Please welcome Shirley Goldberg! She’s a sister Rose (published by The Wild Rose Press) and here to talk about her recent release, Middle Ageish. Let’s see what she has to say…
Tell us something about yourself.
When I was in my teens all I wanted to do was travel. At nineteen, my best friend and I quit university and went to Ireland.
We hitchhiked all around the country, me with a suitcase as big as a sheep. (I ended up sending most of the clothes I’d brought back home.) A sweet couple put us up in their barn for the night and served us a four-course breakfast in the morning.
They would have given us a room, but my friend, Elise, wanted to sleep in a real barn. We hitched all around Europe and ended up meeting a group of travelers at the Youth Hostel in Rome, continued on to Greece with them. We’re still in touch to this day.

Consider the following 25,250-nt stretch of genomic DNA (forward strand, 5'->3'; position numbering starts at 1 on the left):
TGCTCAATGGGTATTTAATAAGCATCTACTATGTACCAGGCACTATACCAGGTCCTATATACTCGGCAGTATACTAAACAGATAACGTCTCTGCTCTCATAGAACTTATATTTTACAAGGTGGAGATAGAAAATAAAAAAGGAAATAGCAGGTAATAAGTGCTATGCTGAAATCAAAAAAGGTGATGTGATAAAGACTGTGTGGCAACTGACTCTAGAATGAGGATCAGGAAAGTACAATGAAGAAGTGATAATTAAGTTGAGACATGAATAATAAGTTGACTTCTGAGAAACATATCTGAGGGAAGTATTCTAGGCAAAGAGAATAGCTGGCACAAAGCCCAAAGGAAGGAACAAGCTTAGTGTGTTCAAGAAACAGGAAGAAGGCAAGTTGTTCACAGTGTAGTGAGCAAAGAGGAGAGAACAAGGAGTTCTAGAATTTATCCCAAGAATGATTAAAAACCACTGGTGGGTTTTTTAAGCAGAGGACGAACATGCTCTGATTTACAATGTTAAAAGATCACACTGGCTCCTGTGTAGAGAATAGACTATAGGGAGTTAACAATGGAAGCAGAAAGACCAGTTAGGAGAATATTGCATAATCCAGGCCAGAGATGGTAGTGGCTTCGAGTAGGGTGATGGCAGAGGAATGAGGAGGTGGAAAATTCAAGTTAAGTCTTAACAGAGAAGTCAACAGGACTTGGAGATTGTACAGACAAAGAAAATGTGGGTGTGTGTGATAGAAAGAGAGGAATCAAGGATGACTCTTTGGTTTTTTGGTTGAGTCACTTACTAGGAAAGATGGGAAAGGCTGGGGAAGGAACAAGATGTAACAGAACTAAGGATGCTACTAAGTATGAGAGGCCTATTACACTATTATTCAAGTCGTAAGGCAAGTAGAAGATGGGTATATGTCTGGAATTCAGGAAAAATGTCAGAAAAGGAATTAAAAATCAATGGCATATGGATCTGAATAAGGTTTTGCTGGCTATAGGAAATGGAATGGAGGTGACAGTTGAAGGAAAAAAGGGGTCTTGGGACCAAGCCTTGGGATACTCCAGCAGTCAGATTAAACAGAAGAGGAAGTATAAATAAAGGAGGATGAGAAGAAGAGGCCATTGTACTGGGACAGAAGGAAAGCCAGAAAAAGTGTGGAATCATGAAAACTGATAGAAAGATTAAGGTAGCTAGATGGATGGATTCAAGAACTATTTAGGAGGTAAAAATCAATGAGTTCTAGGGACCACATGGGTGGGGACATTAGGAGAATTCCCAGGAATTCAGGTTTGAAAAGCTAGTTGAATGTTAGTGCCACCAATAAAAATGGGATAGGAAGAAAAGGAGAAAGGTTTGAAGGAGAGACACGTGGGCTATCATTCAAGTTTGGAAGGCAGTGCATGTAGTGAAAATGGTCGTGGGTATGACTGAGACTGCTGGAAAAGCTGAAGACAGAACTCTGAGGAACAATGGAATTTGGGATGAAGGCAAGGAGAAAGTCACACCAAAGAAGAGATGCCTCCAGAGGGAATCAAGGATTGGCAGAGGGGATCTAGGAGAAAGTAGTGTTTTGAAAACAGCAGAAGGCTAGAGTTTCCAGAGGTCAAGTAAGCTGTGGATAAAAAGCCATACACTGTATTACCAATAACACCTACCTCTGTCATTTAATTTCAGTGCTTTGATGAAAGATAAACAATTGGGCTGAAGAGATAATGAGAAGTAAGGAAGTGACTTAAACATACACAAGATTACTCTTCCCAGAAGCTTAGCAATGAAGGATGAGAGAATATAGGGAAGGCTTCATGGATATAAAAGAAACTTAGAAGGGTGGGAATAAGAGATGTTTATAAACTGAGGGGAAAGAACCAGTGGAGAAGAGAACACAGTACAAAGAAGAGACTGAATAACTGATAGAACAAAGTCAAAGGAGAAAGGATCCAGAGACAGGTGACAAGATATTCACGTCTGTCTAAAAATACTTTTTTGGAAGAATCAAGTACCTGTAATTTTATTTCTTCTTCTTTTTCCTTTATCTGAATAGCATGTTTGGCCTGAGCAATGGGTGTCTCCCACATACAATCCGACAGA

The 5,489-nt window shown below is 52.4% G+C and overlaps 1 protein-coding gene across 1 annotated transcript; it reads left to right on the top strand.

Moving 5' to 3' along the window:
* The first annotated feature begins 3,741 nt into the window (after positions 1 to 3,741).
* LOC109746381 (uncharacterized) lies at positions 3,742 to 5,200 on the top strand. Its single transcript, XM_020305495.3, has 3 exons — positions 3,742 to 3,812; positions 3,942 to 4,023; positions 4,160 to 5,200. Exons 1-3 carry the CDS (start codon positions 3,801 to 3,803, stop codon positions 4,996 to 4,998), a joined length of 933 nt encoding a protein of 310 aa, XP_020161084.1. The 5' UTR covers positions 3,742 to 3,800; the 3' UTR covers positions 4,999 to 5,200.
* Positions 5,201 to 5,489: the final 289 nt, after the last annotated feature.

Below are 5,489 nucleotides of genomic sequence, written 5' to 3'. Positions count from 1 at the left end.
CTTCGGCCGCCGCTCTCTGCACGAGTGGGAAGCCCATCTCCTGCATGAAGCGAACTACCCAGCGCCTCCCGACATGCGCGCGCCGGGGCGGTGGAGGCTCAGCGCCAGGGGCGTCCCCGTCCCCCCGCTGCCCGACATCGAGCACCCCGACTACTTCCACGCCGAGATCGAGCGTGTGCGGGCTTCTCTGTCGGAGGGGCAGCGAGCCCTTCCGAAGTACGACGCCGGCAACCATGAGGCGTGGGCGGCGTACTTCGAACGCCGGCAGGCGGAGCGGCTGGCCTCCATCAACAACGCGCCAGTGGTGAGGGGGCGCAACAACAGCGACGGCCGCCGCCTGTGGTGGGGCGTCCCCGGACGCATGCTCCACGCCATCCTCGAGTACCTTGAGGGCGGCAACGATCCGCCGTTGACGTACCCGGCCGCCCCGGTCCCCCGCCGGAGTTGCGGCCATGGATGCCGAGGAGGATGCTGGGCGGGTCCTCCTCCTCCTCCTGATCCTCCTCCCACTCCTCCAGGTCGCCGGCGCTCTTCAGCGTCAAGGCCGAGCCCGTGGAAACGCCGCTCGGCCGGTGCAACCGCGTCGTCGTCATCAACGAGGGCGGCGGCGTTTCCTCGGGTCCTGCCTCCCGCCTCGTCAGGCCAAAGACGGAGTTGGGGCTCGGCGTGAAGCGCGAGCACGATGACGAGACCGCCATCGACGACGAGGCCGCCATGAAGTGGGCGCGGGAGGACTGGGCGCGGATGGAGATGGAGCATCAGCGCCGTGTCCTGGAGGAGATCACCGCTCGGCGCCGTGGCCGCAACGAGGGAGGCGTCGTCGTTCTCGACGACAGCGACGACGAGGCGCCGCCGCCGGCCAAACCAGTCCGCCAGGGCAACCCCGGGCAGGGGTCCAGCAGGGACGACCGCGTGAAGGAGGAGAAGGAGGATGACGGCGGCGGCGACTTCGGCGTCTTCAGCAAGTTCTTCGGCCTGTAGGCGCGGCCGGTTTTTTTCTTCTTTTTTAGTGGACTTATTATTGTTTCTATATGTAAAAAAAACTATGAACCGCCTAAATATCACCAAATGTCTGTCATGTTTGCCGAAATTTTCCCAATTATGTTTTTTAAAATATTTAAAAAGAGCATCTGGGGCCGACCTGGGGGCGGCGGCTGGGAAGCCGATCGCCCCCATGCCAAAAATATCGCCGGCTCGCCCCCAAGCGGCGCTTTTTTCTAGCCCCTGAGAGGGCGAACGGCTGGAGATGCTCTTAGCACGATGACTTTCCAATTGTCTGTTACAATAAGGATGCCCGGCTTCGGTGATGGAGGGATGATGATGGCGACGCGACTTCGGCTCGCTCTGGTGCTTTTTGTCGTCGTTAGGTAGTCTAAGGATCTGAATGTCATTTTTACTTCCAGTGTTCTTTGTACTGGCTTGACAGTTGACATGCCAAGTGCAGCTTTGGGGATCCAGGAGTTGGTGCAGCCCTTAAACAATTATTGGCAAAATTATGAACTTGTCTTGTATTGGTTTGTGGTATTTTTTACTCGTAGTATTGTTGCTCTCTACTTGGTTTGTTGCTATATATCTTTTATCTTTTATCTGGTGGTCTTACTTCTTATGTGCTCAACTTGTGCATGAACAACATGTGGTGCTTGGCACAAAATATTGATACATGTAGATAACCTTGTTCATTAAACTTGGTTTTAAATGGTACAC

Funny that I ended up marrying a Greek physics professor and living in Crete for eleven years.
Why did you choose the cover concept you did for Middle Ageish?
My novel is romantic women’s fiction. Since the title of the book, Middle Ageish, immediately tells the reader the characters are older, I wanted a cover that conveyed the idea of a rom com for the over-45 reader. A fun, beachy read, but with the real life problems that come with life experience.
Who would you recommend this book to and what should readers be aware of before reading it?
Here’s what a reader said about my book in a review: